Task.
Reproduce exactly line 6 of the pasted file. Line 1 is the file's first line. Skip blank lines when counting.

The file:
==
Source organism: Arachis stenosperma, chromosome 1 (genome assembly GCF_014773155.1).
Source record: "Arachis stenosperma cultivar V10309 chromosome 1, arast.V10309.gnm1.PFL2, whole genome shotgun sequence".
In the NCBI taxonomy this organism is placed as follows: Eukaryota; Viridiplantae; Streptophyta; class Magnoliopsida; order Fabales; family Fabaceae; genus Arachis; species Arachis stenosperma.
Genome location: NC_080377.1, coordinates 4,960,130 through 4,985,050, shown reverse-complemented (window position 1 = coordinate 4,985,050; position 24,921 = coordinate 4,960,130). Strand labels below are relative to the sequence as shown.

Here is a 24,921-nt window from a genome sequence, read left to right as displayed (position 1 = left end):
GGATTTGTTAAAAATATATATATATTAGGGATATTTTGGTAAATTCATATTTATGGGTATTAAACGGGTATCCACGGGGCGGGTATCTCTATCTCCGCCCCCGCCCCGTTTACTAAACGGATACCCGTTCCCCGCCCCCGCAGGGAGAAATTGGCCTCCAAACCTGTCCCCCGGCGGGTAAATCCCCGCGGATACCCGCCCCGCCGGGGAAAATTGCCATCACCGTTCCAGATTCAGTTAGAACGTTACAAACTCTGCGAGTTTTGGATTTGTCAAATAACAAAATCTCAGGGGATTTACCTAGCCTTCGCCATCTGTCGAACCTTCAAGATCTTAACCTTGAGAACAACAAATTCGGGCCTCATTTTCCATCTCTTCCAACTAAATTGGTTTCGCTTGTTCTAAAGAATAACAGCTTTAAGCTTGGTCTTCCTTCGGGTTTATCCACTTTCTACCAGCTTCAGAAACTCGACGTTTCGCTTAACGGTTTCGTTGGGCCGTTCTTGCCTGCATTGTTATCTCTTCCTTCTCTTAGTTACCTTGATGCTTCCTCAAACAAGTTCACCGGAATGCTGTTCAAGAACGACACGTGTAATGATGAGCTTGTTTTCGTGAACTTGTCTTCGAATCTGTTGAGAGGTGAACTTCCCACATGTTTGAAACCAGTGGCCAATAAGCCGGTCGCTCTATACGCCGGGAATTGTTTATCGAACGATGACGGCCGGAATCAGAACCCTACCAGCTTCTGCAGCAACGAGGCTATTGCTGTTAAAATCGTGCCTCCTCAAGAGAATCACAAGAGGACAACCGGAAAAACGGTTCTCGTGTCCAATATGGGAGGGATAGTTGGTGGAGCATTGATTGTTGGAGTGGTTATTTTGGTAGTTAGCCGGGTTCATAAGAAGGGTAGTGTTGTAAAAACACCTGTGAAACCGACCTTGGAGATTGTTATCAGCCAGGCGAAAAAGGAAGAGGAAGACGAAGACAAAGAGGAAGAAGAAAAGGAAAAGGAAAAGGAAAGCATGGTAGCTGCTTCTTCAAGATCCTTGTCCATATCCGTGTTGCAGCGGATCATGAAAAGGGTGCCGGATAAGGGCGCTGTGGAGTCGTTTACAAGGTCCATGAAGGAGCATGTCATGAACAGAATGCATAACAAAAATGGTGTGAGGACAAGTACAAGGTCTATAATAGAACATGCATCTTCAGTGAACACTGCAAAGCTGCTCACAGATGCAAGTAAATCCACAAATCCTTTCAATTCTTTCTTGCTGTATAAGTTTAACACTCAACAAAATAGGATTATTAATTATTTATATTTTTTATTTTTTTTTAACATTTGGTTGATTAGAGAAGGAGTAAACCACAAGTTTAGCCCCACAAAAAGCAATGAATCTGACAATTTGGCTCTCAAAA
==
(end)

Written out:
GGATTTGTTAAAAATATATATATATTAGGGATATTTTGGTAAATTCATATTTATGGGTATTAAACGGGTATCCACGGGGCGGGTATCTCTATCTCCGCCCCCGCCCCGTTTACTAAACGGATACCCGTTCCCCGCCCCCGCAGGGAGAAATTGGCCTCCAAACCTGTCCCCCGGCGGGTAAATCCCCGCGGATACCCGCCCCGCCGGGGAAAATTGCCATCACCGTTCCAGATTCAGTTAGAACGTTACAAACTCTGCGAGTTTTGGATTTGTCAAATAACAAAATCTCAGGGGATTTACCTAGCCTTCGCCATCTGTCGAACCTTCAAGATCTTAACCTTGAGAACAACAAATTCGGGCCTCATTTTCCATCTCTTCCAACTAAATTGGTTTCGCTTGTTCTAAAGAATAACAGCTTTAAGCTTGGTCTTCCTTCGGGTTTATCCACTTTCTACCAGCTTCAGAAACTCGACGTTTCGCTTAACGGTTTCGTTGGGCCGTTCTTGCCTGCATTGTTATCTCTTCCTTCTCTTAGTTACCTTGATGCTTCCTCAAACAAGTTCACCGGAATGCTGTTCAAGAACGACACGTGTAATGATGAGCTTGTTTTCGTGAACTTGTCTTCGAATCTGTTGAGAGGTGAACTTCCCACATGTTTGAAACCAGTGGCCAATAAGCCGGTCGCTCTATACGCCGGGAATTGTTTATCGAACGATGACGGCCGGAATCAGAACCCTACCAGCTTCTGCAGCAACGAGGCTATTGCTGTTAAAATCGTGCCTCCTCAAGAGAATCACAAGAGGACAACCGGAAAAACGGTTCTCGTGTCCAATATGGGAGGGATAGTTGGTGGAGCATTGATTGTTGGAGTGGTTATTTTGGTAGTTAGCCGGGTTCATAAGAAGGGTAGTGTTGTAAAAACACCTGTGAAACCGACCTTGGAGATTGTTATCAGCCAGGCGAAAAAGGAAGAGGAAGACGAAGACAAAGAGGAAGAAGAAAAGGAAAAGGAAAAGGAAAGCATGGTAGCTGCTTCTTCAAGATCCTTGTCCATATCCGTGTTGCAGCGGATCATGAAAAGGGTGCCGGATAAGGGCGCTGTGGAGTCGTTTACAAGGTCCATGAAGGAGCATGTCATGAACAGAATGCATAACAAAAATGGTGTGAGGACAAGTACAAGGTCTATAATAGAACATGCATCTTCAGTGAACACTGCAAAGCTGCTCACAGATGCAAGTAAATCCACAAATCCTTTCAATTCTTTCTTGCTGTATAAGTTTAACACTCAACAAAATAGGATTATTAATTATTTATATTTTTTATTTTTTTTTAACATTTGGTTGATTAGAGAAGGAGTAAACCACAAGTTTAGCCCCACAAAAAGCAATGAATCTGACAATTTGGCTCTCAAAA